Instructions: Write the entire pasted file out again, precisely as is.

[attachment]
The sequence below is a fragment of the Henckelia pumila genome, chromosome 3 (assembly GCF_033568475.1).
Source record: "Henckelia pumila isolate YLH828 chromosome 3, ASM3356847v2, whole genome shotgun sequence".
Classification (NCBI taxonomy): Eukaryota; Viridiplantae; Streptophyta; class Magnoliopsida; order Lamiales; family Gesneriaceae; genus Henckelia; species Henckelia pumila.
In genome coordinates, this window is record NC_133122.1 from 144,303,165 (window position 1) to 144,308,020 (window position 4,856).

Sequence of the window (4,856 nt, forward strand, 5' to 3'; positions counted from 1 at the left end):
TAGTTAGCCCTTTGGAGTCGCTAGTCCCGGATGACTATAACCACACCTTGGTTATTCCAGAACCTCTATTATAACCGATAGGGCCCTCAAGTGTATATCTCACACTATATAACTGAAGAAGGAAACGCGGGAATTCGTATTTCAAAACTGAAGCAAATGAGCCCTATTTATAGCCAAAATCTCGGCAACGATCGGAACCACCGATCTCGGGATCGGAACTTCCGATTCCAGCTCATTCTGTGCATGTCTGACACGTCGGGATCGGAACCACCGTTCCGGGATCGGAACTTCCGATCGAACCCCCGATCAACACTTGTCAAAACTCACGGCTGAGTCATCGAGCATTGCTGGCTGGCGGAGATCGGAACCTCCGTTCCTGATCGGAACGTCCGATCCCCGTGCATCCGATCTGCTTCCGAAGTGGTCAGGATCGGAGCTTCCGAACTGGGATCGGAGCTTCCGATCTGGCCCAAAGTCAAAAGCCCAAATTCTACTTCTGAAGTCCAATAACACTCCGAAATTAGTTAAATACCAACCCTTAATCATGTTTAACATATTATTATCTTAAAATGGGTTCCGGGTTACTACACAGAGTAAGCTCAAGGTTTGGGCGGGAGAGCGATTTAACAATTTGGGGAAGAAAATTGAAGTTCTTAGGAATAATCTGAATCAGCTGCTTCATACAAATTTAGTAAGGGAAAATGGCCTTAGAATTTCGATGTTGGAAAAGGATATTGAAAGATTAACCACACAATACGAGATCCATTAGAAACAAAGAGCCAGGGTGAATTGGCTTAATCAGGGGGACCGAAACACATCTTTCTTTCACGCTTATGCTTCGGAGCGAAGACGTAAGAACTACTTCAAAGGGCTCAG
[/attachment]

The sequence below is a fragment of the Henckelia pumila genome, chromosome 3 (assembly GCF_033568475.1).
Source record: "Henckelia pumila isolate YLH828 chromosome 3, ASM3356847v2, whole genome shotgun sequence".
Classification (NCBI taxonomy): Eukaryota; Viridiplantae; Streptophyta; class Magnoliopsida; order Lamiales; family Gesneriaceae; genus Henckelia; species Henckelia pumila.
In genome coordinates, this window is record NC_133122.1 from 144,303,165 (window position 1) to 144,308,020 (window position 4,856).

Sequence of the window (4,856 nt, forward strand, 5' to 3'; positions counted from 1 at the left end):
TAGTTAGCCCTTTGGAGTCGCTAGTCCCGGATGACTATAACCACACCTTGGTTATTCCAGAACCTCTATTATAACCGATAGGGCCCTCAAGTGTATATCTCACACTATATAACTGAAGAAGGAAACGCGGGAATTCGTATTTCAAAACTGAAGCAAATGAGCCCTATTTATAGCCAAAATCTCGGCAACGATCGGAACCACCGATCTCGGGATCGGAACTTCCGATTCCAGCTCATTCTGTGCATGTCTGACACGTCGGGATCGGAACCACCGTTCCGGGATCGGAACTTCCGATCGAACCCCCGATCAACACTTGTCAAAACTCACGGCTGAGTCATCGAGCATTGCTGGCTGGCGGAGATCGGAACCTCCGTTCCTGATCGGAACGTCCGATCCCCGTGCATCCGATCTGCTTCCGAAGTGGTCAGGATCGGAGCTTCCGAACTGGGATCGGAGCTTCCGATCTGGCCCAAAGTCAAAAGCCCAAATTCTACTTCTGAAGTCCAATAACACTCCGAAATTAGTTAAATACCAACCCTTAATCATGTTTAACATATTATTATCTTAAAATGGGTTCCGGGTTACTACACAGAGTAAGCTCAAGGTTTGGGCGGGAGAGCGATTTAACAATTTGGGGAAGAAAATTGAAGTTCTTAGGAATAATCTGAATCAGCTGCTTCATACAAATTTAGTAAGGGAAAATGGCCTTAGAATTTCGATGTTGGAAAAGGATATTGAAAGATTAACCACACAATACGAGATCCATTAGAAACAAAGAGCCAGGGTGAATTGGCTTAATCAGGGGGACCGAAACACATCTTTCTTTCACGCTTATGCTTCGGAGCGAAGACGTAAGAACTACTTCAAAGGGCTCAG